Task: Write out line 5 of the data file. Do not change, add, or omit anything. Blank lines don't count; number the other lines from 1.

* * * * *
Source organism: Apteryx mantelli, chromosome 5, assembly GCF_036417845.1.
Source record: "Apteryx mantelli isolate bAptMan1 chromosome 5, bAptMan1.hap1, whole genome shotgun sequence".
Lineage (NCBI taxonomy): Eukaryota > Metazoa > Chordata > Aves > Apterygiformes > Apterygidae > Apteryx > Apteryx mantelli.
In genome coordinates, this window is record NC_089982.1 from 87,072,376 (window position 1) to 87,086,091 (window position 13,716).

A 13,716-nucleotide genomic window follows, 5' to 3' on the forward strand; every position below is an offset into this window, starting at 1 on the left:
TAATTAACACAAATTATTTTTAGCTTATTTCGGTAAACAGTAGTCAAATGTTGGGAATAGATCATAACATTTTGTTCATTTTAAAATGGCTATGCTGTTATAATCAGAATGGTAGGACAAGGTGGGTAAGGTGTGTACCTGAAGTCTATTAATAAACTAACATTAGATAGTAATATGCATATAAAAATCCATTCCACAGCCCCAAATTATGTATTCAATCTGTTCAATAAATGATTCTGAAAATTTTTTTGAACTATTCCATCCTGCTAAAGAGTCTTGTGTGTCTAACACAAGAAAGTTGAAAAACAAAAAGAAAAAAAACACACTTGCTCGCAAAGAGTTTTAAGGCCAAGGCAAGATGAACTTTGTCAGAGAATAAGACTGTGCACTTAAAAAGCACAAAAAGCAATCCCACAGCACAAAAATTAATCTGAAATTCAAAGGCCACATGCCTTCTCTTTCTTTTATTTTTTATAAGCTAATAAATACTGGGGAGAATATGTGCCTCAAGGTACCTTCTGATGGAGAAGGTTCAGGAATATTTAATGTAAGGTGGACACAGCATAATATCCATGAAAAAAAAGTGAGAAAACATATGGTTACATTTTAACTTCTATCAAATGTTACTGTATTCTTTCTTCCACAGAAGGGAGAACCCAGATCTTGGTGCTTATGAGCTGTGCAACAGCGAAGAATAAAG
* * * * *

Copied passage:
A 13,716-nucleotide genomic window follows, 5' to 3' on the forward strand; every position below is an offset into this window, starting at 1 on the left: